Accounts receivables are great unless you need working capital … now.
And that’s when I love the response when someone asks me about the cost of factoring … but gives little or no thought to the value added benefits of it.
Actually? I don’t love it because making good business decisions is – or should be – a process of comparisons with the question being: Which avenue leads my business to the most profits with the least amount of risk and the least amount of liability? End …
That said: If you added a compenent or complimentary service to your existing products or services that would add 10 – 20 – 100% to your sales and increase your profit margins by those or double those numbers BUT would only increase your variable costs 2 – 5% would you use that component or add that complementary service?how to factor
When I ask this question guess what most business owners and advisors respond with? “I’d have to be insane not to do that … “ So tell me something, before the men with the white coats arrive: If factoring will provide the benefits above … Why are we so fixated on it “costing too much?”
The answer is easy and so I’m told it goes back to the 15th Century when children were indoctrinated to be good servants of the Czars and Royalties of Europe.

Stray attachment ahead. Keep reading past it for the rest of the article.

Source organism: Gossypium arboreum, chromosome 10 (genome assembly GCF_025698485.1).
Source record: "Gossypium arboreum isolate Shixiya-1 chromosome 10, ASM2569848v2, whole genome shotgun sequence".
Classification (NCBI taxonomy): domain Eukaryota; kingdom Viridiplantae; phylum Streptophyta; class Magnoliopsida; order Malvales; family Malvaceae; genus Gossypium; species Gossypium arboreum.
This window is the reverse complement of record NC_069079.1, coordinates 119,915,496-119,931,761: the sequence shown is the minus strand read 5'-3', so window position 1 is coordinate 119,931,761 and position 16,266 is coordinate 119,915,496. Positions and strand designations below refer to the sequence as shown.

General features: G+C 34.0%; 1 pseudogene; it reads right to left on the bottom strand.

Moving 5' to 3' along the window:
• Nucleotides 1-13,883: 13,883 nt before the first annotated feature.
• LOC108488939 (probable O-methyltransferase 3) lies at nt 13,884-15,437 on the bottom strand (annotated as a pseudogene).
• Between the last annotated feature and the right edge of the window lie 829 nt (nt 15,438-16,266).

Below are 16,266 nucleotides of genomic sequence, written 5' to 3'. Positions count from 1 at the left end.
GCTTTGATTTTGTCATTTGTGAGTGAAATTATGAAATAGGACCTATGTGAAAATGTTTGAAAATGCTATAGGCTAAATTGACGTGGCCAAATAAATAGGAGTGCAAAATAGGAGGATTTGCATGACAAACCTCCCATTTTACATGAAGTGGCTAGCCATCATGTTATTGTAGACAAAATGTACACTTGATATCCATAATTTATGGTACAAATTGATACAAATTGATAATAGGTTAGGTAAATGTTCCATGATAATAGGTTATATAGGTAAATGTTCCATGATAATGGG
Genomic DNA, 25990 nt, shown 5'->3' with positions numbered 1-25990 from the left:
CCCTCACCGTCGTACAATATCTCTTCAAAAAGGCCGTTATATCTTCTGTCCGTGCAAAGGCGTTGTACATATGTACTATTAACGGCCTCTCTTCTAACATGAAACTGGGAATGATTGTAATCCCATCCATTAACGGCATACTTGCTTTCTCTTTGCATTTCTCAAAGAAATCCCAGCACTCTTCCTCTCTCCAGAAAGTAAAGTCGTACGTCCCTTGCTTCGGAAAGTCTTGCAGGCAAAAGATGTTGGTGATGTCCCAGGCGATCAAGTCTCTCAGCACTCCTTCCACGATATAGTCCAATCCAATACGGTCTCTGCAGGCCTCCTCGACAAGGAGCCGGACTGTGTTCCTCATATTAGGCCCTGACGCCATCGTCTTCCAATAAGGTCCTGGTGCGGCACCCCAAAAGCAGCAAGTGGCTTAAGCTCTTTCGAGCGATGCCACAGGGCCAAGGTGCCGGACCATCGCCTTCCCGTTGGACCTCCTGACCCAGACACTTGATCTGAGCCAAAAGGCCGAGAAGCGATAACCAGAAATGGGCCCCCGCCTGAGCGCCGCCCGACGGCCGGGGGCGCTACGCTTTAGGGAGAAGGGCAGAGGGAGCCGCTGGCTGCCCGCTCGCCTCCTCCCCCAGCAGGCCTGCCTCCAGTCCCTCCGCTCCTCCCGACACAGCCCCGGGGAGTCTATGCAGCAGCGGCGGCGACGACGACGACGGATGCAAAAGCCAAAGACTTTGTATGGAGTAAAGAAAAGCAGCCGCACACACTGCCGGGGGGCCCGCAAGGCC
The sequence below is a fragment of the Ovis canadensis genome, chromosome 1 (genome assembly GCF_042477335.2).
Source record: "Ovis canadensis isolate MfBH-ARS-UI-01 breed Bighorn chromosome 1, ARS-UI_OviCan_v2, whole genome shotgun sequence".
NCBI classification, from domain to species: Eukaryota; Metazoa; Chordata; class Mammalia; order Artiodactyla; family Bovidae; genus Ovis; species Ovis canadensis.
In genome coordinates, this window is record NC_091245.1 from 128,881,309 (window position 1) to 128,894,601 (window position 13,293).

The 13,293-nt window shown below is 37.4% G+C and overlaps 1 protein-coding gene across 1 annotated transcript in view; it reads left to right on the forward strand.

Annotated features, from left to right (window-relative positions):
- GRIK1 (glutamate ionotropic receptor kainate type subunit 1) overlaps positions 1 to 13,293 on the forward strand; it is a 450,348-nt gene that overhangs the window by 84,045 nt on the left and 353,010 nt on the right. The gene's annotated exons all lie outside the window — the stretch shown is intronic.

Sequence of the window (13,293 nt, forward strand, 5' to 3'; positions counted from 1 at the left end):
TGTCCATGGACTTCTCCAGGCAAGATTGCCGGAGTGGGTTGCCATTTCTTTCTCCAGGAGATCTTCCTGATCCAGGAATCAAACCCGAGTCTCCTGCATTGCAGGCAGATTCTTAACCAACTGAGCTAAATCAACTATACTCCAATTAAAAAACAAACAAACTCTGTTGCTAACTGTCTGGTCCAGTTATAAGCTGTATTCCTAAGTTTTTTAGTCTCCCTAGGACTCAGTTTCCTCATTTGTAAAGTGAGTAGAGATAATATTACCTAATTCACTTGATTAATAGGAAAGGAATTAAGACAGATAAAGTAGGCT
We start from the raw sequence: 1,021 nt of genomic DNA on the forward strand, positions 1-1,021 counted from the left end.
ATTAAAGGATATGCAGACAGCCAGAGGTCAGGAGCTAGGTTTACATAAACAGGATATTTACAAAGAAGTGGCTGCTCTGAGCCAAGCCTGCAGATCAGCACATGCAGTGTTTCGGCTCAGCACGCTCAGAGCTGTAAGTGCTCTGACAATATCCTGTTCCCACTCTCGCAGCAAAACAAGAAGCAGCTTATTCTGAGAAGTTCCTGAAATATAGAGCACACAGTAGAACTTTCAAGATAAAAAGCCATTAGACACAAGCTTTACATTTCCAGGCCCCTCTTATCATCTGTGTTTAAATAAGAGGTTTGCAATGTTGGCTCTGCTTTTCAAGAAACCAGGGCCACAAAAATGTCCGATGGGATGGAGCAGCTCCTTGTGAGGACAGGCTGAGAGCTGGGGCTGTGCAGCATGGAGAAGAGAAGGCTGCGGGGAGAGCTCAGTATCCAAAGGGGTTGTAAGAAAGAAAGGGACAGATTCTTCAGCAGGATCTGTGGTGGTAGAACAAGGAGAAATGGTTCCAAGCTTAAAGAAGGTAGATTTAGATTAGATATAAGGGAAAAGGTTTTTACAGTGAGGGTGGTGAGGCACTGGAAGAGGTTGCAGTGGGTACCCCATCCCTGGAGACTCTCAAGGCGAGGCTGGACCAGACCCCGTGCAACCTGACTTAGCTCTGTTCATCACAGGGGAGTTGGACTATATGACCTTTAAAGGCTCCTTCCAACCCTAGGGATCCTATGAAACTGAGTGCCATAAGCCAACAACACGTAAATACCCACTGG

That teaching process carries over to our thought process about financing: We’re entitled to borrow cheap money …. and you should never look at money as a component of manufacturing even if it means that it doubles or triples your sales and your profits! Right?
That said: When isn’t the cost of factoring your receivables too high?
My rule of thumb is that this number comes into effect when the cost of the money exceeds the percentage of your budget that your fixed costs take. And remember … this is just a rule of thumb.
The reason I say this is that so long as the contribution to margin i.e. the net benefit to the profit margin is going to grow with increased sales then the cost of the money is irrelevant not withstanding that we want to get that money for the lowest cost … unless of course we are turning away sales, disappointing customers, or ruining our credit by not paying our bills in a timely manner.
From here the question becomes when and how long does it take us to get the money to finance our business?
If you think that I don’t meet people every day that are not completing sales because they are ‘searching’ for low cost money you’re kidding yourself. My question? Why not fill the sales using my money and take a slightly reduced profit but build customer rapport and brand your product … and too: Search for your cheap money.
Consider this: Isn’t it easier to access cheaper money when you can show successful sales fulfillment and profits than going on the premise “If you lend me the money now my customers will buy my product later!”? I know one thing: The bank is not apt to swallow this line … not in today’s market!
In closing, whether it’s this question or something else: Remember to do a comparison of the costs, the benefits, and the risks … but only if you want to stay in business!